Papillon-Lefevre syndrome (PLS) is a rare genetic disease inherited in an autosomal recessive manner. This syndrome is characterized by hyperkeratosis of the palms and soles, early loss of teeth due to infection and inflammation, and susceptibility to infections, especially liver abscesses and soft tissue infections. In this syndrome, the production of cathepsin C, a lysosomal protease, is disturbed (
1). The infections are caused by Citrobacter, which is an enteric gram-negative organism that causes septicemia as well as infections of the urinary tract, CNS, soft tissues, bones and joints, pneumonia and abscess formation in the lungs ( 2).
We provided a report on a 7.5-year-old boy, who was admitted to the pediatric ward of Mousavi hospital, Zanjan, Iran, with history of fever, malaise, and an exudative plaque-like lesion on his hand (
Figure 1). The disease started few days prior to admission. He had good growth and development, but had a history of frequent hospitalizations due to severe infections, including liver abscess, preseptal cellulitis and severe septicemia at the ages of 4, 5 and 7 years, respectively. Furthermore, the patient had a recurrent infection with giardiasis and received treatment. There was a history of premature loss of many primary teeth at 4 years of age. There was also a severe palmoplantar hyperkeratosis. Consultations with dermatologists and pediatric infections specialists led to Papillon-Lefevre syndrome diagnosis, based on history and physical examination. Cultures of the wound aspiration and blood were obtained, and initial antibiotic therapy was carried out on the cutaneous lesions and underlying disease with ceftazidime (50 mg/kg/6h), Vancomycin (15 mg/kg/8h) and amphotericin B. The blood culture was negative, but the culture of the wound aspiration was positive for Citrobacter. Based on the antibiogram results, the antibiotic treatment regime was changed to meropenem (20 mg/kg/8h) and amikacin (5 mg/kg/8h). Two days after the onset of the new antibiotic therapy, fever subsided and the size of cutaneous lesions gradually decreased. One week after the treatment, new culture of the lesions was negative for Citrobacter. Finally, after receiving treatment for two weeks, he was discharged in good general condition and improved cutaneous lesions. At the initial evaluation of the immune system, the levels of serum immunoglobulins (IgG, IgM, IgA, and IgE), flow cytometry and NBT test were normal.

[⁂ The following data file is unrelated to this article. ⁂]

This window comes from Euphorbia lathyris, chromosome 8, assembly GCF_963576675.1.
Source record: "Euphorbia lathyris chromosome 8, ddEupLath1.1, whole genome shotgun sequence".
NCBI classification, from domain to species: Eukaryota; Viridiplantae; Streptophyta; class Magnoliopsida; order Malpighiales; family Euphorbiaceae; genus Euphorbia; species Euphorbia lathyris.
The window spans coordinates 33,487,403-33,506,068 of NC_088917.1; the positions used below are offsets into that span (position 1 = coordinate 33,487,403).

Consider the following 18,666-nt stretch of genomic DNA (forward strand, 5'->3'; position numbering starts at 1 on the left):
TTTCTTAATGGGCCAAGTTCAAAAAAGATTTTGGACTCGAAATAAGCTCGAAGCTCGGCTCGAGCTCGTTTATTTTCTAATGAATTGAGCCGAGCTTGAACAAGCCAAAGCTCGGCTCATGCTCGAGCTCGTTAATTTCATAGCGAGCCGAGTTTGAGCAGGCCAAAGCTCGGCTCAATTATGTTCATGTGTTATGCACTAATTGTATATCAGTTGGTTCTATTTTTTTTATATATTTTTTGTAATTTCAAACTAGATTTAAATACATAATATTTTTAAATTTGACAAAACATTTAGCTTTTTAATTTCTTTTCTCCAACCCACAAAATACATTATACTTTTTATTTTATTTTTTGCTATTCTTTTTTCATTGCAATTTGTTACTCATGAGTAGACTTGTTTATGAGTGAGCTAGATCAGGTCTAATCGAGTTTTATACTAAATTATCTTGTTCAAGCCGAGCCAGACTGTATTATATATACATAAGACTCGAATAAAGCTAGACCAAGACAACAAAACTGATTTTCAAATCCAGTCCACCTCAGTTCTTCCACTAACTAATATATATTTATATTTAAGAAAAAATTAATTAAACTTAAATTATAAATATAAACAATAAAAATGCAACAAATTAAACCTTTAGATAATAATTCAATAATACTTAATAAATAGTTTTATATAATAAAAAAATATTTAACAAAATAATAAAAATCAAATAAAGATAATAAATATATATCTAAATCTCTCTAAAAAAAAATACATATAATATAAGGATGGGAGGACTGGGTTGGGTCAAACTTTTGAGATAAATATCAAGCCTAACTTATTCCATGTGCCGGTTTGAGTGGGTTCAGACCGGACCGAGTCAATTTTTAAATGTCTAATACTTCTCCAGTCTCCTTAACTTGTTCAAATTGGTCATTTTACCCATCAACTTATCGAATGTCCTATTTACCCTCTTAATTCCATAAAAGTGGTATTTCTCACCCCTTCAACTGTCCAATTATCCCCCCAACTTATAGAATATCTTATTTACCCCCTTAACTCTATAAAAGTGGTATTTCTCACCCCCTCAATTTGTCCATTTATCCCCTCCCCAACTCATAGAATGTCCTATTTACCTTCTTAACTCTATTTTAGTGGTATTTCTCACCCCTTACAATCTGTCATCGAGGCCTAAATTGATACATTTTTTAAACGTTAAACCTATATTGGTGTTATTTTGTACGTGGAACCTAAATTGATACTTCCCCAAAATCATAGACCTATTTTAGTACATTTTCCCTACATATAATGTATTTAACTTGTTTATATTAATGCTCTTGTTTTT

Figure 1. A 7.5-Year-Old Boy, Who Was Admitted to the Pediatric Ward of Mousavi Hospital, Zanjan, Iran, With History of Fever, Malaise, and an Exudative Plaque-Like Lesion on His Hand
This was the first case report on dangerous cutaneous infection caused by
Citrobacter in a child with PLS, based on our search of the Internet and PubMed. This syndrome is often characterized by palmoplantar hyperkeratosis, dental and liver infections, but serious cutaneous infection with an unusual organism is completely unexpected. Zandieh et al. ( 3) reported a 15-year-old boy with PLS, with history of nocturnal fever, chills, sweating, and pain sensation of the right upper abdomen and right flank. The child had a history of liver abscess about two years earlier. Liver biopsy showed a granulomatous lesion caused by Mycobacterium tuberculosis that was confirmed by PCR. Contrary to this study, no serious cutaneous infection was observed. However, in both studies, immunological studies of the patients showed that the phagocytic system (NBT) and flow cytometry for T-cells and B-Cells were normal. Infection caused by Citrobacter can be seen in many different forms, and is occasionally associated with abscess formation. Patients with PLS are prone to dental and liver abscess ( 4, 5). The most common organisms associated with dental and liver infections are anaerobic bacteria (such as Actinobacillus actinomycetem comitans) and Staphylococcus aureus ( 5, 6). In this study, the patient had a history of pyogenic liver abscess, preseptal cellulitis and loss of many teeth secondary to dental infections, and hyperkeratosis of the palms and soles. Diagnosis of PLS in this patient was confirmed clinically, in which soft tissue infection and hand cellulitis were observed. Cellulitis caused by Citrobacter is very rare in healthy individuals, but occur in patients with this syndrome due to the existence of a degree of disorders in the cytotoxicity of natural killer cells and neutrophil chemotaxis. Therefore, it is recommended that unusual infectious organisms, including Citrobacter should be suspected in patients with PLS and serious infections (local or systemic). Also, Citrobacter organism and its antibiotic sensitivity pattern should be considered when starting an empirical antibiotic treatment.